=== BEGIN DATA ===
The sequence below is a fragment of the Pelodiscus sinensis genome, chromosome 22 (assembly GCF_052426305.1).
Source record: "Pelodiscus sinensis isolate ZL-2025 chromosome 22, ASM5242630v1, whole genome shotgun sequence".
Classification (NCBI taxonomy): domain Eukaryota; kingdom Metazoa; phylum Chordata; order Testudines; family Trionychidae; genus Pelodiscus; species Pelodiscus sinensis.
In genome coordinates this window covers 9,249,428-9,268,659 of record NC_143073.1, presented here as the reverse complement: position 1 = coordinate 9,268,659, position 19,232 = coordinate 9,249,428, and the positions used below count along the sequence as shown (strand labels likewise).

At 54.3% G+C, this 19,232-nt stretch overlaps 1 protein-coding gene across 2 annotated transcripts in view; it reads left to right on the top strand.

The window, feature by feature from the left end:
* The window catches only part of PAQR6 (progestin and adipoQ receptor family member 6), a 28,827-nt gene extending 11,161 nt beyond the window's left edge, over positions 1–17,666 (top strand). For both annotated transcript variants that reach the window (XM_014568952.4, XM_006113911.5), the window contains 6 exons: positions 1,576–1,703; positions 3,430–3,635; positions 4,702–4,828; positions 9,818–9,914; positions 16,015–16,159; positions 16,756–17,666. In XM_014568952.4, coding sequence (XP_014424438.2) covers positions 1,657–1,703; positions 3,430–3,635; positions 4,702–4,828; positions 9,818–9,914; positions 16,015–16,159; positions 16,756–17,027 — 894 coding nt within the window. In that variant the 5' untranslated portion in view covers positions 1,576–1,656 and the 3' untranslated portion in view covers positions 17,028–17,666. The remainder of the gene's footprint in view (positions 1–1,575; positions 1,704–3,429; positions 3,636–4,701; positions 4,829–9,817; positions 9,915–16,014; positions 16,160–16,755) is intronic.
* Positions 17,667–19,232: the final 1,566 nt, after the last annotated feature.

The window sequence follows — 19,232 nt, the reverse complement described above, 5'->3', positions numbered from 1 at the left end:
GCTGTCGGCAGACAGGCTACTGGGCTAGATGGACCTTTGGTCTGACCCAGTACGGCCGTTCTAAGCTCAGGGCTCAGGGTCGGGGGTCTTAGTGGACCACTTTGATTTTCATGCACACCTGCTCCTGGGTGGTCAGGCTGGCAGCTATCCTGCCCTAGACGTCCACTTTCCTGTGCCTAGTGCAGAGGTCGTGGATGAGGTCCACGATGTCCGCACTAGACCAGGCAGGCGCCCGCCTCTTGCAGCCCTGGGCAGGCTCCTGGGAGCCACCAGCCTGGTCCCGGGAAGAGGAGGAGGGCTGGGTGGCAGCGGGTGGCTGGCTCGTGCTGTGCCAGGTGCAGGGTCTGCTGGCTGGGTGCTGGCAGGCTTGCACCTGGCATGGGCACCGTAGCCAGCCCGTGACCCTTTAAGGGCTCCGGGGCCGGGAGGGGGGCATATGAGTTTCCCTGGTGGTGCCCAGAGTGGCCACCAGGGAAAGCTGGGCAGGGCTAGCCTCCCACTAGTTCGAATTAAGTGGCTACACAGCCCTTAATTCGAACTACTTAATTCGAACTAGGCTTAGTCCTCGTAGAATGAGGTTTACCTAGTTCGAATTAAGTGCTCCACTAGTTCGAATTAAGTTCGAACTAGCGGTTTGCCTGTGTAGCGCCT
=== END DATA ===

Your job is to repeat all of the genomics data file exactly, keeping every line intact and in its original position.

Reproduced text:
The sequence below is a fragment of the Pelodiscus sinensis genome, chromosome 22 (assembly GCF_052426305.1).
Source record: "Pelodiscus sinensis isolate ZL-2025 chromosome 22, ASM5242630v1, whole genome shotgun sequence".
Classification (NCBI taxonomy): domain Eukaryota; kingdom Metazoa; phylum Chordata; order Testudines; family Trionychidae; genus Pelodiscus; species Pelodiscus sinensis.
In genome coordinates this window covers 9,249,428-9,268,659 of record NC_143073.1, presented here as the reverse complement: position 1 = coordinate 9,268,659, position 19,232 = coordinate 9,249,428, and the positions used below count along the sequence as shown (strand labels likewise).

At 54.3% G+C, this 19,232-nt stretch overlaps 1 protein-coding gene across 2 annotated transcripts in view; it reads left to right on the top strand.

The window, feature by feature from the left end:
* The window catches only part of PAQR6 (progestin and adipoQ receptor family member 6), a 28,827-nt gene extending 11,161 nt beyond the window's left edge, over positions 1–17,666 (top strand). For both annotated transcript variants that reach the window (XM_014568952.4, XM_006113911.5), the window contains 6 exons: positions 1,576–1,703; positions 3,430–3,635; positions 4,702–4,828; positions 9,818–9,914; positions 16,015–16,159; positions 16,756–17,666. In XM_014568952.4, coding sequence (XP_014424438.2) covers positions 1,657–1,703; positions 3,430–3,635; positions 4,702–4,828; positions 9,818–9,914; positions 16,015–16,159; positions 16,756–17,027 — 894 coding nt within the window. In that variant the 5' untranslated portion in view covers positions 1,576–1,656 and the 3' untranslated portion in view covers positions 17,028–17,666. The remainder of the gene's footprint in view (positions 1–1,575; positions 1,704–3,429; positions 3,636–4,701; positions 4,829–9,817; positions 9,915–16,014; positions 16,160–16,755) is intronic.
* Positions 17,667–19,232: the final 1,566 nt, after the last annotated feature.

The window sequence follows — 19,232 nt, the reverse complement described above, 5'->3', positions numbered from 1 at the left end:
GCTGTCGGCAGACAGGCTACTGGGCTAGATGGACCTTTGGTCTGACCCAGTACGGCCGTTCTAAGCTCAGGGCTCAGGGTCGGGGGTCTTAGTGGACCACTTTGATTTTCATGCACACCTGCTCCTGGGTGGTCAGGCTGGCAGCTATCCTGCCCTAGACGTCCACTTTCCTGTGCCTAGTGCAGAGGTCGTGGATGAGGTCCACGATGTCCGCACTAGACCAGGCAGGCGCCCGCCTCTTGCAGCCCTGGGCAGGCTCCTGGGAGCCACCAGCCTGGTCCCGGGAAGAGGAGGAGGGCTGGGTGGCAGCGGGTGGCTGGCTCGTGCTGTGCCAGGTGCAGGGTCTGCTGGCTGGGTGCTGGCAGGCTTGCACCTGGCATGGGCACCGTAGCCAGCCCGTGACCCTTTAAGGGCTCCGGGGCCGGGAGGGGGGCATATGAGTTTCCCTGGTGGTGCCCAGAGTGGCCACCAGGGAAAGCTGGGCAGGGCTAGCCTCCCACTAGTTCGAATTAAGTGGCTACACAGCCCTTAATTCGAACTACTTAATTCGAACTAGGCTTAGTCCTCGTAGAATGAGGTTTACCTAGTTCGAATTAAGTGCTCCACTAGTTCGAATTAAGTTCGAACTAGCGGTTTGCCTGTGTAGCGCCT